The Basics of Essential Nutrition Explained - 52 Weeks to Mont Tremblant - Week 27

This is the first article in a five week series where we discuss proper nutrition for triathletes. The first week focuses on basic nutrition practices for general health. Moving forward we’ll explain the importance of fat, protein, and carbohydrate as well as share strategies to calculate your daily caloric expenditure and the proper macronutrient breakdown to improve your athletic performance.

Basic nutrition practices for general health

The evidence of poor nutrition is rampant. You don’t need to look further than your friends, family, and coworkers for proof. It’s an unfortunate reality, but there’s no sense in sugarcoating everything just because they do.

A Day in the Life of an Ironman Triathlete - 52 Weeks to Mont Tremblant - Week 26

A Day in the Life of an Ironman Triathlete - 52 Weeks to Mont Tremblant - Week 26

I was reminded of this fact on Saturday morning when my alarm went off at 4:00 AM (yes, on a Saturday) and it was 17F degrees outside. I had a 90 minute bike ride with an hour at or near threshold followed by a 20 minute brick run. My pain cave is the uninsulated garage and I forget to get the propane heater refilled. Alas, I was left to battle the workout plus the frozen temperatures. Good mental training, right?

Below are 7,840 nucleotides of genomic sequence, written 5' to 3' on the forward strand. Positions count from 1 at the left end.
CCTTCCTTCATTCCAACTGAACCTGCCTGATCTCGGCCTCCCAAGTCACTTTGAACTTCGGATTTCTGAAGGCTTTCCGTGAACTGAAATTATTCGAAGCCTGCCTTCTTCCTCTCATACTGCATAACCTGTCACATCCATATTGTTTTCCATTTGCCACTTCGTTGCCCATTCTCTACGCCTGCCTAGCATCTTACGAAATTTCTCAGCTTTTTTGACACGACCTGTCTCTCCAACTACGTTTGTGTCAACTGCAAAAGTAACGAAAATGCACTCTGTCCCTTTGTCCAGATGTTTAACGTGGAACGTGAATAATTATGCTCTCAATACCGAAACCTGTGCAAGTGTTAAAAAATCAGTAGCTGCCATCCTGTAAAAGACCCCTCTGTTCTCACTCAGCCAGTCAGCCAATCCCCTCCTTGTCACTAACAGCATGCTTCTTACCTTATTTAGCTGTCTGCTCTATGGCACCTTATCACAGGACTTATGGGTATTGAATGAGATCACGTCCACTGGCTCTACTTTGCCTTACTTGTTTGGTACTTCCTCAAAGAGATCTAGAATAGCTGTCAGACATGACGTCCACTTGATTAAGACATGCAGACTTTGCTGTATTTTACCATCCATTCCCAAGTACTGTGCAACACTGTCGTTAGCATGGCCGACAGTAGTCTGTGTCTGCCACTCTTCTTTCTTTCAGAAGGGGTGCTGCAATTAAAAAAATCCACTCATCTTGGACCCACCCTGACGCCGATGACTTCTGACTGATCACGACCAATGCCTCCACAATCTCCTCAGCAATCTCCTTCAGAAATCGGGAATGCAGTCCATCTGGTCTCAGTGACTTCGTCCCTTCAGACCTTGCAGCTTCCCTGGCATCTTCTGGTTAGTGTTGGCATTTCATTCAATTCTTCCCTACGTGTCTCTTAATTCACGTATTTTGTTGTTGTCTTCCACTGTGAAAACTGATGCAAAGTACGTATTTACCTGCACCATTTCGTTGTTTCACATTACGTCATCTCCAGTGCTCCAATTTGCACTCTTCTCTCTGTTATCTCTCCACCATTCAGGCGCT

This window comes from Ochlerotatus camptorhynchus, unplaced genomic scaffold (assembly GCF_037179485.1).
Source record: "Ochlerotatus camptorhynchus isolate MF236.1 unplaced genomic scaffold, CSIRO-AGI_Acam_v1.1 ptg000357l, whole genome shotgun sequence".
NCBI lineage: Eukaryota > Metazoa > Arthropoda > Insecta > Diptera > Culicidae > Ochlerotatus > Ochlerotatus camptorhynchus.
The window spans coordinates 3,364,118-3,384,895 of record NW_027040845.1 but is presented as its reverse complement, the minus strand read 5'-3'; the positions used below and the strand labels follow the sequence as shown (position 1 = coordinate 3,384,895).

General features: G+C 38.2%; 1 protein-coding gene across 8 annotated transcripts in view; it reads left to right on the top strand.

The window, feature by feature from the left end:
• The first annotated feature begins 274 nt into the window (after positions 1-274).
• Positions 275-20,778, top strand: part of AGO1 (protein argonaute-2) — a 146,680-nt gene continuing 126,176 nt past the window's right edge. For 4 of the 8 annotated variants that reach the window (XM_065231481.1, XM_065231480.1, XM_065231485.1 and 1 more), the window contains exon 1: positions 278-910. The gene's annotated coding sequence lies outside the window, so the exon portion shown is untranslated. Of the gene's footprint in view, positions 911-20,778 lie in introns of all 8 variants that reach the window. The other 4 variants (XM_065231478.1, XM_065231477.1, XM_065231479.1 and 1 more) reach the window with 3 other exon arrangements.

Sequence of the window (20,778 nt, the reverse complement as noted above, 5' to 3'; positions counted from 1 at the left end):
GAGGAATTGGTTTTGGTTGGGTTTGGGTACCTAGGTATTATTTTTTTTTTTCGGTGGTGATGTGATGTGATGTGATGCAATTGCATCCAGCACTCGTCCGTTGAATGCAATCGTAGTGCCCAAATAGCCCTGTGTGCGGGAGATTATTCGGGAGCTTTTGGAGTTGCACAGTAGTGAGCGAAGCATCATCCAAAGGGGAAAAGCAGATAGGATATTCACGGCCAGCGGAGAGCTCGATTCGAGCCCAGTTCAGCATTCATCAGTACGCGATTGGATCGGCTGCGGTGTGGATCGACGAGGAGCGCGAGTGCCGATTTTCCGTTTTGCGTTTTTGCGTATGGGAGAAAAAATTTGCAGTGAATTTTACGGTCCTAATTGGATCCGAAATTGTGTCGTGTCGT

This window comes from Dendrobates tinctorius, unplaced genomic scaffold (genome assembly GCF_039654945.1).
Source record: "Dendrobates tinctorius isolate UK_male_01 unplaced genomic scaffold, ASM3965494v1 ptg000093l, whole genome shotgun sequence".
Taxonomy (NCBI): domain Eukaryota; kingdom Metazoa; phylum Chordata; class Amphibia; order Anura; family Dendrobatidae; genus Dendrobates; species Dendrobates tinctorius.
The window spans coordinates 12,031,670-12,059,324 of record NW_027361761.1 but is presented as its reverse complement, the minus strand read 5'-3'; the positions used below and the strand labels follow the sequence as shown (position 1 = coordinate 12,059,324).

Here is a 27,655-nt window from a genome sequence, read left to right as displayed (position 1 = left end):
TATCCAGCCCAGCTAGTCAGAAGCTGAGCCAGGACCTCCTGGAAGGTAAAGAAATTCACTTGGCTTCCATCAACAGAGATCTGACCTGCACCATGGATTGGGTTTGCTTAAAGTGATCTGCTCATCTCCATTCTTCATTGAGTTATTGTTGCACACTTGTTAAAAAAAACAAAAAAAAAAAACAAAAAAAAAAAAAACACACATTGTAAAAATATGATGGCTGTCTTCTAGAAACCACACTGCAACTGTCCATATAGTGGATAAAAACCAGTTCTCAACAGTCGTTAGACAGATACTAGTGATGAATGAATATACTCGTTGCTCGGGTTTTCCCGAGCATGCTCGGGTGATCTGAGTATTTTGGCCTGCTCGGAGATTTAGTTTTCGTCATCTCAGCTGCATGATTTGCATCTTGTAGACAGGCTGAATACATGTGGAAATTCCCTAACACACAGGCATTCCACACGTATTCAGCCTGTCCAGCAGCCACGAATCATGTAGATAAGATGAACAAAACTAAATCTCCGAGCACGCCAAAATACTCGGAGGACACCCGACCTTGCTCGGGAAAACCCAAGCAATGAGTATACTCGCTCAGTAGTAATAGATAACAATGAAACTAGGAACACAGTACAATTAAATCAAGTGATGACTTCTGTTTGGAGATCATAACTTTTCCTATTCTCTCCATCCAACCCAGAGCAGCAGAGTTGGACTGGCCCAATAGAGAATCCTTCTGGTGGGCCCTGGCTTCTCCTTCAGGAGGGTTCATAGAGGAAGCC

Analyzing a Marathon Runner's Week of Eating - 52 Weeks to Mont Tremblant - Week 24

Analyzing a Marathon Runner's Week of Eating - 52 Weeks to Mont Tremblant - Week 24

Food can mean different things to different people. For a marathon runner it means fuel, recovery, and a little bit of freedom. SENS Fitness Endurance Team member Todd Stevens is training for the New Jersey Marathon in April. It’ll be his first marathon. He’s given himself the goal of finishing in under four hours. Todd is set to begin his ninth week of training for the 26.2 mile run. We’re looking at a few days of nutrition to see if there are areas to improve.

What to Eat and How to Exercise When You’re Sick - 52 Weeks to Mont Tremblant - Week 23

What to Eat and How to Exercise When You’re Sick - 52 Weeks to Mont Tremblant - Week 23

On Saturday the bug got me. Bad. My alarm was set for 4:30 a.m. and I planned on being on the trainer by 5:00 a.m. for a 90 minute ride, which included five 10 minute intervals just below threshold followed by a short, but snappy 10 minute brick run. So when I awoke at 3:15 a.m. with unspeakable pain in my stomach and a splitting headache I knew that as I raced to the bathroom that would be the only running I’d be doing that day.

52 Weeks to Mont Tremblant - Week 12

52 Weeks to Mont Tremblant - Week 12

Drinking is a non-negotiable for many people, and there’s really no reason to eliminate it completely. Almost all of us enjoy drinking to some degree. It’s fun, it’s livens us up, allows to meet new people, share stories, and the list goes on. So how do we build it into our nutrition routine without allowing it to derail our progress?